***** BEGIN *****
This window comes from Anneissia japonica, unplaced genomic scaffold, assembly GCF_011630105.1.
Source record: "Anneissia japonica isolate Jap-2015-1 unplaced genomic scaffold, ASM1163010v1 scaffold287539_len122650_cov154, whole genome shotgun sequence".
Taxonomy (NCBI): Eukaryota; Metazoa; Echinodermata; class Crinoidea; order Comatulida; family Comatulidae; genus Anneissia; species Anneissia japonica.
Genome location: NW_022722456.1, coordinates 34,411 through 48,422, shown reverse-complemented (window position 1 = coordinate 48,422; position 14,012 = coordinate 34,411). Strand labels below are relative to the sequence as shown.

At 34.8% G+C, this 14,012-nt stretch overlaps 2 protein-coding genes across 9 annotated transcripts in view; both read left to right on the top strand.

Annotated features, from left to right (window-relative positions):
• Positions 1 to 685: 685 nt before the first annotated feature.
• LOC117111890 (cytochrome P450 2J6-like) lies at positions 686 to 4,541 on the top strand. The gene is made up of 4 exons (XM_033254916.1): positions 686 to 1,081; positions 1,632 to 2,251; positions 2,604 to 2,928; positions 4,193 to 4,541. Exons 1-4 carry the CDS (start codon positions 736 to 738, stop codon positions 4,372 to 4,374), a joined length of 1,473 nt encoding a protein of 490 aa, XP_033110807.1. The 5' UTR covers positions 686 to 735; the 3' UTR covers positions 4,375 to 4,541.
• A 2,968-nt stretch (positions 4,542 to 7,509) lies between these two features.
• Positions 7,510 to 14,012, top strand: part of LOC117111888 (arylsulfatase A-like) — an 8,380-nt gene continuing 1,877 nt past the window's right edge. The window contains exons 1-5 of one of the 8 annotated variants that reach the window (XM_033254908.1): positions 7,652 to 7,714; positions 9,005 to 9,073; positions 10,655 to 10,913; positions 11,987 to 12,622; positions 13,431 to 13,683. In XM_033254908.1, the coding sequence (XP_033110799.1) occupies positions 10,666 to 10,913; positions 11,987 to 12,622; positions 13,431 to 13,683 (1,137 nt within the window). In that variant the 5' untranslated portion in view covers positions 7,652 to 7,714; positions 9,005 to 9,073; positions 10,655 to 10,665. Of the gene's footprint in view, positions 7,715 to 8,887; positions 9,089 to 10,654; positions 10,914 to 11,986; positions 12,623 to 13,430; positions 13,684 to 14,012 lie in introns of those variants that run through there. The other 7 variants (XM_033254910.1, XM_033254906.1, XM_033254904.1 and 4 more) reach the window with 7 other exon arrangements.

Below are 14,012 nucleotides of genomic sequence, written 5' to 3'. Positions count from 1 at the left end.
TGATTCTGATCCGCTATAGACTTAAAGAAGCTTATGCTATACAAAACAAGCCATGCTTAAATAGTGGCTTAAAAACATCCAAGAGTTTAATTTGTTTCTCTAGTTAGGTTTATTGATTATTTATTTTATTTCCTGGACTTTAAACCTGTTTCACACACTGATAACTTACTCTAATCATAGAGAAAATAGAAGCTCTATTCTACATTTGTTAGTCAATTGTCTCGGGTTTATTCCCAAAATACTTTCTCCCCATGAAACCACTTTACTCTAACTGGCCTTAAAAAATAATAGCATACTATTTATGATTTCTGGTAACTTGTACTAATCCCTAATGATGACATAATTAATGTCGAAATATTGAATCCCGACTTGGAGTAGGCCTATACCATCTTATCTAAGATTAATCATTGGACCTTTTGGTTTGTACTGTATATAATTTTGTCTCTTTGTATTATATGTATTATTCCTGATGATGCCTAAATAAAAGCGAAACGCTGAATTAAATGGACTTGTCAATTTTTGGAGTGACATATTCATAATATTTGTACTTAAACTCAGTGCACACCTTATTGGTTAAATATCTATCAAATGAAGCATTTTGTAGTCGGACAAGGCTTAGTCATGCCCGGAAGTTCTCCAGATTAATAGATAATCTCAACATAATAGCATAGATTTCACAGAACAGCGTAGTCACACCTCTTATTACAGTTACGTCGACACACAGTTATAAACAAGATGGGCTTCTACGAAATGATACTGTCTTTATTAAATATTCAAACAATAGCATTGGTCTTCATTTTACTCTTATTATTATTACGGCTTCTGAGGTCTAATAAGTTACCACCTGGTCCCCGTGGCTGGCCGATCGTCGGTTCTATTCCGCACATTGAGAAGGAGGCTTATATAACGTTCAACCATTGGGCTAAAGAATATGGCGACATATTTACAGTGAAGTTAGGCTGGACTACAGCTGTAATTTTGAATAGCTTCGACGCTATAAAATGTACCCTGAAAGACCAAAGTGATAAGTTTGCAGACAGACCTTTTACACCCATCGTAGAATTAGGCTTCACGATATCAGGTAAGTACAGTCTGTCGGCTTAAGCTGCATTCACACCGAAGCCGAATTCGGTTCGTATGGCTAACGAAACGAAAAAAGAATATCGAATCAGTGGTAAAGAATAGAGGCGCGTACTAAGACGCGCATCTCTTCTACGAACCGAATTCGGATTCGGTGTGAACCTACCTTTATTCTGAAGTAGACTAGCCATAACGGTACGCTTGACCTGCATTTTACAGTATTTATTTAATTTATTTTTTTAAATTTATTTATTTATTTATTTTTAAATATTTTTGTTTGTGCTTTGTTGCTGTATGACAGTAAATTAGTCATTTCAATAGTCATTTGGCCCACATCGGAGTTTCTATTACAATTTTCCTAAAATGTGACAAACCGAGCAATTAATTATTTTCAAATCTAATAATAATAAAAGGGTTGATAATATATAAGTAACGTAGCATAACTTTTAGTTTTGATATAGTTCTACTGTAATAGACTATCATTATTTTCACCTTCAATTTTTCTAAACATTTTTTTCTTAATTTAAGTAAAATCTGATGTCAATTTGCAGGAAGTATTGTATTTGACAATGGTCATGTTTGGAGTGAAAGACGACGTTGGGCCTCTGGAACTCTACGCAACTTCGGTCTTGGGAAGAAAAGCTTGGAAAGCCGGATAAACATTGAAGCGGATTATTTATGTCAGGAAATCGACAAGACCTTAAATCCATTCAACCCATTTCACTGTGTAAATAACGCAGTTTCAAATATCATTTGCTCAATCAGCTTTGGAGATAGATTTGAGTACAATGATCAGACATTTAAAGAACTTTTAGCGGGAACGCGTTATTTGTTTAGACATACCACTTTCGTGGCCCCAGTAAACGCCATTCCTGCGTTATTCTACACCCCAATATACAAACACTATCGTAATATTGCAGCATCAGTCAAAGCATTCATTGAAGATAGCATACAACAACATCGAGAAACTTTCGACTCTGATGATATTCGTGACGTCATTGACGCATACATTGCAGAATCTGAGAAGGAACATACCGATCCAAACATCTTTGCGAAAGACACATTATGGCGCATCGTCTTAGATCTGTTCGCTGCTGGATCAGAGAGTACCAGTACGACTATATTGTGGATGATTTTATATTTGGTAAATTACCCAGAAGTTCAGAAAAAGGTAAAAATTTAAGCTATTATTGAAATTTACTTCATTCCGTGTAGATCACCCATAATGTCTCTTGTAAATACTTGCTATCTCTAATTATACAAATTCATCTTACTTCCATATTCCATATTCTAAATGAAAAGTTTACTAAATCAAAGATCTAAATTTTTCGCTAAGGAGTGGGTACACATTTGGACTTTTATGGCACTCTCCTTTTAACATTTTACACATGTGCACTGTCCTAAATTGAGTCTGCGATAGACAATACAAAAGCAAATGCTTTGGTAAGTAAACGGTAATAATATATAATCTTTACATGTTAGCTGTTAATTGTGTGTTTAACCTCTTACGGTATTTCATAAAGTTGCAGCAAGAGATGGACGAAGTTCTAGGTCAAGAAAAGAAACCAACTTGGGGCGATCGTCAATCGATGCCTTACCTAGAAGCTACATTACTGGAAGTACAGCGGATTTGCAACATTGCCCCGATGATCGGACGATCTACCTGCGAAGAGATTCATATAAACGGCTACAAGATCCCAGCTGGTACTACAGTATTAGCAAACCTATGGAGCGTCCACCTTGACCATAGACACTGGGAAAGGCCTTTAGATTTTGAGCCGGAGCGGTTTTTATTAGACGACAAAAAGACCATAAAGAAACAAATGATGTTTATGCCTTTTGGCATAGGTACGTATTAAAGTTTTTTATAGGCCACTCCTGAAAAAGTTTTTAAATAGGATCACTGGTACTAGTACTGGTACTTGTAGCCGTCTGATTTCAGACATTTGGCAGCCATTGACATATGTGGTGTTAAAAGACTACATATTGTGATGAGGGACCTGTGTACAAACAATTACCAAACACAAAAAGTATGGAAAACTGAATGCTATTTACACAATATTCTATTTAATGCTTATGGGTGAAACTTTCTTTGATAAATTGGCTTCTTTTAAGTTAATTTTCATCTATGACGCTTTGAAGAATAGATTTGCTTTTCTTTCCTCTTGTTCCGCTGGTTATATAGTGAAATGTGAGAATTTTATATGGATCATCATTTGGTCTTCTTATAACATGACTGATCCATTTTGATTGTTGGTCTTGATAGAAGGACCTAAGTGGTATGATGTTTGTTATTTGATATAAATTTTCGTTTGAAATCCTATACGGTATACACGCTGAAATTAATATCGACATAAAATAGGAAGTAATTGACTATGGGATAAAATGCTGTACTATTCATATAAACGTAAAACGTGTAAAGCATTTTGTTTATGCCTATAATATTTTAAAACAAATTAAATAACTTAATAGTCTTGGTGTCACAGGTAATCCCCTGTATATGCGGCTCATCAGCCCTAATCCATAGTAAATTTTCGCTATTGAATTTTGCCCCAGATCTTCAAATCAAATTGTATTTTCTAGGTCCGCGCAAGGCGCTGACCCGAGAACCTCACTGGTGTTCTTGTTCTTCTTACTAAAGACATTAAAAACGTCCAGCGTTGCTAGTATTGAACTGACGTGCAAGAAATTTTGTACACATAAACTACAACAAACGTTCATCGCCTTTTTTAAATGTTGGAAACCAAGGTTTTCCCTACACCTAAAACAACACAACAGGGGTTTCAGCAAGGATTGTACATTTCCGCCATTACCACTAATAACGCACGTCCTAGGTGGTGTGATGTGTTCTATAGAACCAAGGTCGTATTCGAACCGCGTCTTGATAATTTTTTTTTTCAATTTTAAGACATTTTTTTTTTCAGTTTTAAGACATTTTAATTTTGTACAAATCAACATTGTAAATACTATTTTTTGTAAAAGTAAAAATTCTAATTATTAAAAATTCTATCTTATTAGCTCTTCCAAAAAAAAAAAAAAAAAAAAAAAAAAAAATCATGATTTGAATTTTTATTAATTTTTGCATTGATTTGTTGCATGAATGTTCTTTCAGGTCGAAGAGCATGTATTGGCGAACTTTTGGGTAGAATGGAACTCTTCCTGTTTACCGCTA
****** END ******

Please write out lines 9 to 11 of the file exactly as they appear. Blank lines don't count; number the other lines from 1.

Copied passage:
• A 2,968-nt stretch (positions 4,542 to 7,509) lies between these two features.
• Positions 7,510 to 14,012, top strand: part of LOC117111888 (arylsulfatase A-like) — an 8,380-nt gene continuing 1,877 nt past the window's right edge. The window contains exons 1-5 of one of the 8 annotated variants that reach the window (XM_033254908.1): positions 7,652 to 7,714; positions 9,005 to 9,073; positions 10,655 to 10,913; positions 11,987 to 12,622; positions 13,431 to 13,683. In XM_033254908.1, the coding sequence (XP_033110799.1) occupies positions 10,666 to 10,913; positions 11,987 to 12,622; positions 13,431 to 13,683 (1,137 nt within the window). In that variant the 5' untranslated portion in view covers positions 7,652 to 7,714; positions 9,005 to 9,073; positions 10,655 to 10,665. Of the gene's footprint in view, positions 7,715 to 8,887; positions 9,089 to 10,654; positions 10,914 to 11,986; positions 12,623 to 13,430; positions 13,684 to 14,012 lie in introns of those variants that run through there. The other 7 variants (XM_033254910.1, XM_033254906.1, XM_033254904.1 and 4 more) reach the window with 7 other exon arrangements.

Below are 14,012 nucleotides of genomic sequence, written 5' to 3'. Positions count from 1 at the left end.